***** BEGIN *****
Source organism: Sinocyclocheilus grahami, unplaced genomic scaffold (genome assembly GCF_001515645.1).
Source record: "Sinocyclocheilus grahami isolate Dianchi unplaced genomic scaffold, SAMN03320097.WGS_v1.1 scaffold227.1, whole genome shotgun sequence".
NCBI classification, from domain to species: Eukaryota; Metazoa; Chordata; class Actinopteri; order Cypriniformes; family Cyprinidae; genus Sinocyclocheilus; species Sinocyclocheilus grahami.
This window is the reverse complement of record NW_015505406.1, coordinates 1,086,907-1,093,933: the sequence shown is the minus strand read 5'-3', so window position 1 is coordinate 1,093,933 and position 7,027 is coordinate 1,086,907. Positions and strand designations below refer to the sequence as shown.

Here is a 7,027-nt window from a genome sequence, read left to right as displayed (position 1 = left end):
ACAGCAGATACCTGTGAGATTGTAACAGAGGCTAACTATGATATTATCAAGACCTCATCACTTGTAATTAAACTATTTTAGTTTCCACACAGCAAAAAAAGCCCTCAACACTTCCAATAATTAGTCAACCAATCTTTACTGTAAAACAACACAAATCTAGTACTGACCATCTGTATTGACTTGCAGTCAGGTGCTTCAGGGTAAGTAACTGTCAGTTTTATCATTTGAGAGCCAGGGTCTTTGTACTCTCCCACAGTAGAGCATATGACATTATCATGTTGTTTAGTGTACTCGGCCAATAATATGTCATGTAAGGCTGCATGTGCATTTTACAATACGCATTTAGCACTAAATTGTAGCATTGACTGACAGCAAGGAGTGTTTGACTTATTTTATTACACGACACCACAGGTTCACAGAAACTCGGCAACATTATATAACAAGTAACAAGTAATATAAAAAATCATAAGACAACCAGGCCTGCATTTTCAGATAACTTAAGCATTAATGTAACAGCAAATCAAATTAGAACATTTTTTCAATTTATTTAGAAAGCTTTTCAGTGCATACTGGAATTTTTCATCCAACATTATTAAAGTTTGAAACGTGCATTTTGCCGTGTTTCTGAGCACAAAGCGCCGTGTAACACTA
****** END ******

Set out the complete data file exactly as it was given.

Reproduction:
Source organism: Sinocyclocheilus grahami, unplaced genomic scaffold (genome assembly GCF_001515645.1).
Source record: "Sinocyclocheilus grahami isolate Dianchi unplaced genomic scaffold, SAMN03320097.WGS_v1.1 scaffold227.1, whole genome shotgun sequence".
NCBI classification, from domain to species: Eukaryota; Metazoa; Chordata; class Actinopteri; order Cypriniformes; family Cyprinidae; genus Sinocyclocheilus; species Sinocyclocheilus grahami.
This window is the reverse complement of record NW_015505406.1, coordinates 1,086,907-1,093,933: the sequence shown is the minus strand read 5'-3', so window position 1 is coordinate 1,093,933 and position 7,027 is coordinate 1,086,907. Positions and strand designations below refer to the sequence as shown.

Here is a 7,027-nt window from a genome sequence, read left to right as displayed (position 1 = left end):
ACAGCAGATACCTGTGAGATTGTAACAGAGGCTAACTATGATATTATCAAGACCTCATCACTTGTAATTAAACTATTTTAGTTTCCACACAGCAAAAAAAGCCCTCAACACTTCCAATAATTAGTCAACCAATCTTTACTGTAAAACAACACAAATCTAGTACTGACCATCTGTATTGACTTGCAGTCAGGTGCTTCAGGGTAAGTAACTGTCAGTTTTATCATTTGAGAGCCAGGGTCTTTGTACTCTCCCACAGTAGAGCATATGACATTATCATGTTGTTTAGTGTACTCGGCCAATAATATGTCATGTAAGGCTGCATGTGCATTTTACAATACGCATTTAGCACTAAATTGTAGCATTGACTGACAGCAAGGAGTGTTTGACTTATTTTATTACACGACACCACAGGTTCACAGAAACTCGGCAACATTATATAACAAGTAACAAGTAATATAAAAAATCATAAGACAACCAGGCCTGCATTTTCAGATAACTTAAGCATTAATGTAACAGCAAATCAAATTAGAACATTTTTTCAATTTATTTAGAAAGCTTTTCAGTGCATACTGGAATTTTTCATCCAACATTATTAAAGTTTGAAACGTGCATTTTGCCGTGTTTCTGAGCACAAAGCGCCGTGTAACACTA